The creation of a charity, from the very beginning.
There seems to be a re-occurring ‘motif’ in my life at the moment.
Over the last four years, at least once a month, my best friend and I find ourselves sitting cross-legged on the floor of some grotty bathroom in some grotty club, having an existential crisis. We discuss love and life and why we’re still going to grotty clubs and sitting on their bathroom floors. And we spend hours concluding that the universe has bigger and better plans for us (-I should hope so!). It’s very deep, very repetitive and has frequently earned us the well-earned title, from friends and strangers alike, of being “the weirdest girls I’ve ever met”.
Last week, I feel, however, that we cranked “weird” up a notch.
Anyone who knows us, if they had three words to describe us, would almost undoubtedly include the word ‘feminist’. We fly that flag high. Numerous pleasant dinner parties have collapsed in to screaming arguments about why high-heels are a disgrace to humankind, or the fact that “if she wants to grow a moustache, she can bloody well grow a moustache and SHE WILL LOOK BLOODY BRILLIANT!” I cannot remember the last time I left a party with my friend without her having a drawn-on handle-bar moustache…What can I say? There’s always a lot of wine involved.
However, last week, rather than be content with the classic Bathroom Existential Crisis, we decided it important- nay, imperative- that we pen feminist mantras on the arms of every man that spoke to us. Again, there was a lot of wine involved. By the end of the night there was a small and eclectic army of people dancing around a Manchester club with feminist quotes on their skin. It was BEAUTIFUL.
What always surprises me when talking about Feminism, is how few people know what Feminism is, and how even fewer people would describe themselves as a Feminists. The worst offenders, without a doubt, are the successful, independent, rational and intelligent women I love. Now, I am not claiming to offer the ultimate definition of ‘Feminism’. Like anything else it is open to interpretation, debate and discussion. But I want to clarify what it means to me- and why it is central to my work.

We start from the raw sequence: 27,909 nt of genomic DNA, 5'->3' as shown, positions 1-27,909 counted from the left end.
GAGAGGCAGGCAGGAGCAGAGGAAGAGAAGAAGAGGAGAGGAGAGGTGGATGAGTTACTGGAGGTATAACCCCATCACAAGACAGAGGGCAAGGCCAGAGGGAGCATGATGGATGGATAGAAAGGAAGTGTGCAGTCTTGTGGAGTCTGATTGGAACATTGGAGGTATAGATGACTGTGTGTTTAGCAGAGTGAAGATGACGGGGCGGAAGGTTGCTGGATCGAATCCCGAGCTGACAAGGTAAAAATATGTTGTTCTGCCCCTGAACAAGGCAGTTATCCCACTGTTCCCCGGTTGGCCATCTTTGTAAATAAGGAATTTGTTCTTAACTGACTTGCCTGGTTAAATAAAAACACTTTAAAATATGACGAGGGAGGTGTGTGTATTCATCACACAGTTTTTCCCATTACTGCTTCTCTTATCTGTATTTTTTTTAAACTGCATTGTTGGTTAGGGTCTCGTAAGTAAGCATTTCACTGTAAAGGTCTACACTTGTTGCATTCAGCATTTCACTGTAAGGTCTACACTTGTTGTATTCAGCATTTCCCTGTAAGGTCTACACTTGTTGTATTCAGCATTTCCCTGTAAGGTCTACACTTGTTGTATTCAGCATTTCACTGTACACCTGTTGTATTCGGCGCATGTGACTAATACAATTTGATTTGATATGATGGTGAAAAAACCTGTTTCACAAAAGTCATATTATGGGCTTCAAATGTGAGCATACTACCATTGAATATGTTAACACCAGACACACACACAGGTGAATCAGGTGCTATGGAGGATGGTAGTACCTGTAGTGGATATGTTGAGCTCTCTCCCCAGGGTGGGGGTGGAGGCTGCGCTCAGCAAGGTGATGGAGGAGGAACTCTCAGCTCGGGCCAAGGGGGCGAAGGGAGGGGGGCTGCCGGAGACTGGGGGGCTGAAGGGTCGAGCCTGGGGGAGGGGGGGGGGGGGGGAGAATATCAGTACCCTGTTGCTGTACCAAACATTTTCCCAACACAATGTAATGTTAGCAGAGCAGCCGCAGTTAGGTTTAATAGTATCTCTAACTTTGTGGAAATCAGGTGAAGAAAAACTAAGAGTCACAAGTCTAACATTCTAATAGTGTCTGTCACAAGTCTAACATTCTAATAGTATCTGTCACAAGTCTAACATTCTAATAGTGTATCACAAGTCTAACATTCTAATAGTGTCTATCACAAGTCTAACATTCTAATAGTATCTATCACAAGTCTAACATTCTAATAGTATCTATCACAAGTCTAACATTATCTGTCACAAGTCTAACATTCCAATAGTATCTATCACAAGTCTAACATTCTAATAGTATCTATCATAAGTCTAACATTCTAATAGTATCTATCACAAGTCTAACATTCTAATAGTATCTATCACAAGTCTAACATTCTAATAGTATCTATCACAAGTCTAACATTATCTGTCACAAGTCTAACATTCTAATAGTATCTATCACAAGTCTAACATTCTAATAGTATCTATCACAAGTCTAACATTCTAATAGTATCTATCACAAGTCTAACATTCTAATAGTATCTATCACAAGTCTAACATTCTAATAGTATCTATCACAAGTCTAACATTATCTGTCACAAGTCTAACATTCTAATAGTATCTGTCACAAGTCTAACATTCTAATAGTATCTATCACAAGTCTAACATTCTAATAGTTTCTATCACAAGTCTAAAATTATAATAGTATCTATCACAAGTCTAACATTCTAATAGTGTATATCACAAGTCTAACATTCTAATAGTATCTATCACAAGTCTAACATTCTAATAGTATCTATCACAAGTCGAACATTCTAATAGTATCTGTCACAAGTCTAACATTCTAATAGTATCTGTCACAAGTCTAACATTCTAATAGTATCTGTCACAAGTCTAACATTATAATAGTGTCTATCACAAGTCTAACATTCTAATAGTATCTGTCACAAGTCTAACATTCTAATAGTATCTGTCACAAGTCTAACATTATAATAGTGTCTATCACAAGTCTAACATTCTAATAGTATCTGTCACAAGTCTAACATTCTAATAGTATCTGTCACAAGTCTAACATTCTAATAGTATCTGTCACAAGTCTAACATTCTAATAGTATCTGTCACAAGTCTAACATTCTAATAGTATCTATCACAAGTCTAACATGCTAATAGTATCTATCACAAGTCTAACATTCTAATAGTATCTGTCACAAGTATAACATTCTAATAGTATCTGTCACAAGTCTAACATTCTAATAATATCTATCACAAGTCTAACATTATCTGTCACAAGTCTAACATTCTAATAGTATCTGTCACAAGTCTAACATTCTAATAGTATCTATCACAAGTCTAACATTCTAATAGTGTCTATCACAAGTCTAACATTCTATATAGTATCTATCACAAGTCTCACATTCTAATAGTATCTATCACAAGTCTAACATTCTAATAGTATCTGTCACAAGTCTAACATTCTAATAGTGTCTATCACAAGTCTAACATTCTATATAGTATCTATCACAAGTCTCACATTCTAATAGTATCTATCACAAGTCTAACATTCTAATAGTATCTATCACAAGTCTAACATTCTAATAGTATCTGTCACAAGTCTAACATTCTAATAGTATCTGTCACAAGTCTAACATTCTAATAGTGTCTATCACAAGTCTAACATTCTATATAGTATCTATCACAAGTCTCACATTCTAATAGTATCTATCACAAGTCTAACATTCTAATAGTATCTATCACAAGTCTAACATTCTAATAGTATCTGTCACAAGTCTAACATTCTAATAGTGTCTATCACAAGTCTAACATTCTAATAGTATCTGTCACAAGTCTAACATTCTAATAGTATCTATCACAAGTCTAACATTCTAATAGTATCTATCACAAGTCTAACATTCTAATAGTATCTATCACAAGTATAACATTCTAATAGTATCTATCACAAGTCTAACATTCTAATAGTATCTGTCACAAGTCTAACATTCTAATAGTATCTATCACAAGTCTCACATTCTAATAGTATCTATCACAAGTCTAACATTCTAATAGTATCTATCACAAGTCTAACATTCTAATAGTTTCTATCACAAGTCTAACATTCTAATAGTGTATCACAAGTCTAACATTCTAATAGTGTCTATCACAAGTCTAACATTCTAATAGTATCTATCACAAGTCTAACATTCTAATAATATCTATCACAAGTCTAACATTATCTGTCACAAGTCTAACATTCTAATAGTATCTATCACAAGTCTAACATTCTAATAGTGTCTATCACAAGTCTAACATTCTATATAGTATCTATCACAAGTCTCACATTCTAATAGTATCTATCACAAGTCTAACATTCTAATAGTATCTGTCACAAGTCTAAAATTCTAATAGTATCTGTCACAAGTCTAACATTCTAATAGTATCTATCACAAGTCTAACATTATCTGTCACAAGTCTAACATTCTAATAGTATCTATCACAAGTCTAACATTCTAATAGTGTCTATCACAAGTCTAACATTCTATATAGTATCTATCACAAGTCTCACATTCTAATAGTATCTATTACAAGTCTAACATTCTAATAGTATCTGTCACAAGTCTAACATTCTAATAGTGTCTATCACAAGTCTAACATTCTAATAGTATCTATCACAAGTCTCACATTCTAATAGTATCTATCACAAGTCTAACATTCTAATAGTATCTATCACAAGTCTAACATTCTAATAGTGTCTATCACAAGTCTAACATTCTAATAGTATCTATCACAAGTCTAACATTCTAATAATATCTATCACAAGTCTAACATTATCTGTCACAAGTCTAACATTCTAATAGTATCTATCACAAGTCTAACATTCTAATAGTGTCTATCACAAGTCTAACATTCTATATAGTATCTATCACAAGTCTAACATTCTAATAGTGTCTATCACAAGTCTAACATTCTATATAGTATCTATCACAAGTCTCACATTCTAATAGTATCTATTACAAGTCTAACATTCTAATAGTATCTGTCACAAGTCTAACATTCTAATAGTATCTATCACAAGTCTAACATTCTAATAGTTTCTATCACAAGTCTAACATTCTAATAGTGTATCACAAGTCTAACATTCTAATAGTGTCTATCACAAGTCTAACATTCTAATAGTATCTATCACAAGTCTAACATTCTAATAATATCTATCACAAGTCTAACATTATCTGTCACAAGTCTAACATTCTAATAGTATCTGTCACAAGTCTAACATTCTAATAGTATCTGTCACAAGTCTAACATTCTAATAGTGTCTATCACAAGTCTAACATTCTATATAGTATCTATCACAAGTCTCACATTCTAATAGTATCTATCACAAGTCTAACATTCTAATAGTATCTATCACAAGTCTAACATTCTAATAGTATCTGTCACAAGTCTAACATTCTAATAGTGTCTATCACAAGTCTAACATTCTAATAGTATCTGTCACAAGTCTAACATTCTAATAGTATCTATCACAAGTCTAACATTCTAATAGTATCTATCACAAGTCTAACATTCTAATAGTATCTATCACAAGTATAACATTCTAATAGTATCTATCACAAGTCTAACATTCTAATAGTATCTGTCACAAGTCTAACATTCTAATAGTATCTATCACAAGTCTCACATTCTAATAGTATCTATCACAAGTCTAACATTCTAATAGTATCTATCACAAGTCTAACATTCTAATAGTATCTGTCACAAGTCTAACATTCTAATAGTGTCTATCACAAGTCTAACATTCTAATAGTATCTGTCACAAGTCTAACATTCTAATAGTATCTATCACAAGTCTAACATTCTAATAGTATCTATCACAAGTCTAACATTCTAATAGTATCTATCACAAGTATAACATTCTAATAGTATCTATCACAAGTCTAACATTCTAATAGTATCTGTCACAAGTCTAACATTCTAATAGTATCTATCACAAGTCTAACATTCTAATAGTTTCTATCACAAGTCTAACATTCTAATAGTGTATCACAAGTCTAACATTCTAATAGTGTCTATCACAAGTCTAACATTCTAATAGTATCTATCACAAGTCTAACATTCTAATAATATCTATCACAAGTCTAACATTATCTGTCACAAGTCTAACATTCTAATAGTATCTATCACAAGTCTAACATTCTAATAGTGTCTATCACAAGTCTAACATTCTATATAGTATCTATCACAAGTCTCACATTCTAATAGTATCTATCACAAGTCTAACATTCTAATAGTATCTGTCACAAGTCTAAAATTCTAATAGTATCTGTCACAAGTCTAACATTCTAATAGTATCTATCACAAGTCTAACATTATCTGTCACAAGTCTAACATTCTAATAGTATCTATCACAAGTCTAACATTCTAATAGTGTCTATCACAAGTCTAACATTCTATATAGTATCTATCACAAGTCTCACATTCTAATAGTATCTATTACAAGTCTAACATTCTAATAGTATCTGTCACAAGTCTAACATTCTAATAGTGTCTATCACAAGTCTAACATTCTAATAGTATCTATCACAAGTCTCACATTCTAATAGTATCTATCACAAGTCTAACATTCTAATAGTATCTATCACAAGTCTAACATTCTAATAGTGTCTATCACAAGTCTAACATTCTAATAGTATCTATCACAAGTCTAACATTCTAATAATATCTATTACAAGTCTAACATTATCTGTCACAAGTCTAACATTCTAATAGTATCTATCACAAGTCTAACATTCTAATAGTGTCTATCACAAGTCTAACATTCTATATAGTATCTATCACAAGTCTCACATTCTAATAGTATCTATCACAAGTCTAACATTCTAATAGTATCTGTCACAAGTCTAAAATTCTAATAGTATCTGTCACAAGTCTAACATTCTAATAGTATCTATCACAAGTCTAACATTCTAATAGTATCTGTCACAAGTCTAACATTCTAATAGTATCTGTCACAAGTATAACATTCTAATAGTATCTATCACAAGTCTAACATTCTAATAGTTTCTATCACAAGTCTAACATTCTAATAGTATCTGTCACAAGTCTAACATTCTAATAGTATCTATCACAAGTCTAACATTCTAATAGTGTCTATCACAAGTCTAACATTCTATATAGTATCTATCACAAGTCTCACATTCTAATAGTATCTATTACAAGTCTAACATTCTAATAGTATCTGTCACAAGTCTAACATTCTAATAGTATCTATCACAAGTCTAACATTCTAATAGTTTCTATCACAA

From reading Germaine Greer to Betty Friedan; from Carol Hanisch to Caitlin Moran, I have to say that, for me, Caitlin Moran sums it up best.[Now, as lazy as it is to quote chunks of her work, I adore her so much, that it was ultimately inevitable… and the woman knows how to make a point!]:
‘We need the only word we have ever had to describe “making the world equal for men and women”. Women’s reluctance to use it sends out a really bad signal. Imagine if, in the 1960s, it had become fashionable for black people to say they “weren’t into” civil rights.
“No! I’m not into civil rights! That Martin Luther King is too shouty. He just needs to chill out, to be honest.”
But then, I do understand why women started to reject the word “feminism”. It ended up being invoked in so many bafflingly inappropriate contexts that- if you weren’t actually aware of the core aims of feminism, and were trying to work it out simply from surrounding conversation- you’d presume it was some spectacularly unappealing combination of misandry, misery and hypocrisy, which stood for ugly clothes, constant anger and, let’s face it, no fucking.’
What Feminism is, as Caitlin succinctly puts it, is “making the world equal for men and women”. Nothing more, nothing less. I don’t think women are better than men. I don’t think women are the same as men. But I believe that we are equal.
And it works both ways. No woman, or man, should be denied any rights based on their gender. Extending paternity leave is a Feminist issue. Recognizing that men can be victims of Domestic Violence and Sexual Exploitation, is a Feminist issue. Don’t let the name fool you. It means ‘equality’.
As I glanced across the crowd of Noel Gallagher wannabes, dancing to Stone Roses with their Betty Friedan tattoos, I got a glimpse of how it must feel to be Bob Geldof. This was our Band Aid. The room was full of men and women, proudly proclaiming that we are all equal. (Okay, so in the morning, most people will be cursing the day they met us, as they try desperately, between the stabbing head pains of their hangover, to scrub off the permanent marker on their arms.) But on that night, at that moment, I told myself, “We can change the world, one person at a time.”
So, I’ll have to test my theory when I’m sober.